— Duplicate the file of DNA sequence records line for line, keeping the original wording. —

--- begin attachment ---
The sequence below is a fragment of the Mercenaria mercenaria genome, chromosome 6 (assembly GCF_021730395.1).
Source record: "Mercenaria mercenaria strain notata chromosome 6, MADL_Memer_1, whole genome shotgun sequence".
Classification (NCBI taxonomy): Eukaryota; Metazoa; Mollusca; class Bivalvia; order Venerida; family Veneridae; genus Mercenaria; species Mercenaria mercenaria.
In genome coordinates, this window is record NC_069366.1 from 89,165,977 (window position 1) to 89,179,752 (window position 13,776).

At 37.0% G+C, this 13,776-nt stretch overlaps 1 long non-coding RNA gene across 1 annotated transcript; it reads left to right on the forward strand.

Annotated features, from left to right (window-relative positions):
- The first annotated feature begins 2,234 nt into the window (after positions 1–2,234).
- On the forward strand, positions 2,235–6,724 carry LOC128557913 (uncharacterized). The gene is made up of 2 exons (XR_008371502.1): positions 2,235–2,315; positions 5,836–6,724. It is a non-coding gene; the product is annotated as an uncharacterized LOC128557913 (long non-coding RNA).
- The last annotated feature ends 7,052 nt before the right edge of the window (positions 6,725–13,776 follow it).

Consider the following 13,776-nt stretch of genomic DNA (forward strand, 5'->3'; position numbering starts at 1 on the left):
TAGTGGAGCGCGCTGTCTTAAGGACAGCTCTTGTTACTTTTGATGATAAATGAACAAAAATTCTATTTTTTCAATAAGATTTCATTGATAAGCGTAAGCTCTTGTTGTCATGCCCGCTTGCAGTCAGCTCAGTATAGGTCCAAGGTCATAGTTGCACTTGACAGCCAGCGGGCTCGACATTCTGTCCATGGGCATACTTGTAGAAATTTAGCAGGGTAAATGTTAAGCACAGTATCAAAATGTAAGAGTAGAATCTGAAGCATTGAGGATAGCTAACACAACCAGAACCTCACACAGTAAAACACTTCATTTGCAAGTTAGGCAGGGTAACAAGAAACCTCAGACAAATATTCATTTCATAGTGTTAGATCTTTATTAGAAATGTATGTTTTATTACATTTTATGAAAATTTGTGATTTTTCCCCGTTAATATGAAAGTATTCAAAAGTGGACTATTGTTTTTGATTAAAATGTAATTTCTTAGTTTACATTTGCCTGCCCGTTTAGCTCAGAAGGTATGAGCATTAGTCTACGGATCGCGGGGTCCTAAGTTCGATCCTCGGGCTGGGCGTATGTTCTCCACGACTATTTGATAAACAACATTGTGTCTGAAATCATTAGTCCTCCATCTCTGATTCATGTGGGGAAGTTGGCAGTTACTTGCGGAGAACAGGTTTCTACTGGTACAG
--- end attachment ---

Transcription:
The sequence below is a fragment of the Mercenaria mercenaria genome, chromosome 6 (assembly GCF_021730395.1).
Source record: "Mercenaria mercenaria strain notata chromosome 6, MADL_Memer_1, whole genome shotgun sequence".
Classification (NCBI taxonomy): Eukaryota; Metazoa; Mollusca; class Bivalvia; order Venerida; family Veneridae; genus Mercenaria; species Mercenaria mercenaria.
In genome coordinates, this window is record NC_069366.1 from 89,165,977 (window position 1) to 89,179,752 (window position 13,776).

At 37.0% G+C, this 13,776-nt stretch overlaps 1 long non-coding RNA gene across 1 annotated transcript; it reads left to right on the forward strand.

Annotated features, from left to right (window-relative positions):
- The first annotated feature begins 2,234 nt into the window (after positions 1–2,234).
- On the forward strand, positions 2,235–6,724 carry LOC128557913 (uncharacterized). The gene is made up of 2 exons (XR_008371502.1): positions 2,235–2,315; positions 5,836–6,724. It is a non-coding gene; the product is annotated as an uncharacterized LOC128557913 (long non-coding RNA).
- The last annotated feature ends 7,052 nt before the right edge of the window (positions 6,725–13,776 follow it).

Consider the following 13,776-nt stretch of genomic DNA (forward strand, 5'->3'; position numbering starts at 1 on the left):
TAGTGGAGCGCGCTGTCTTAAGGACAGCTCTTGTTACTTTTGATGATAAATGAACAAAAATTCTATTTTTTCAATAAGATTTCATTGATAAGCGTAAGCTCTTGTTGTCATGCCCGCTTGCAGTCAGCTCAGTATAGGTCCAAGGTCATAGTTGCACTTGACAGCCAGCGGGCTCGACATTCTGTCCATGGGCATACTTGTAGAAATTTAGCAGGGTAAATGTTAAGCACAGTATCAAAATGTAAGAGTAGAATCTGAAGCATTGAGGATAGCTAACACAACCAGAACCTCACACAGTAAAACACTTCATTTGCAAGTTAGGCAGGGTAACAAGAAACCTCAGACAAATATTCATTTCATAGTGTTAGATCTTTATTAGAAATGTATGTTTTATTACATTTTATGAAAATTTGTGATTTTTCCCCGTTAATATGAAAGTATTCAAAAGTGGACTATTGTTTTTGATTAAAATGTAATTTCTTAGTTTACATTTGCCTGCCCGTTTAGCTCAGAAGGTATGAGCATTAGTCTACGGATCGCGGGGTCCTAAGTTCGATCCTCGGGCTGGGCGTATGTTCTCCACGACTATTTGATAAACAACATTGTGTCTGAAATCATTAGTCCTCCATCTCTGATTCATGTGGGGAAGTTGGCAGTTACTTGCGGAGAACAGGTTTCTACTGGTACAG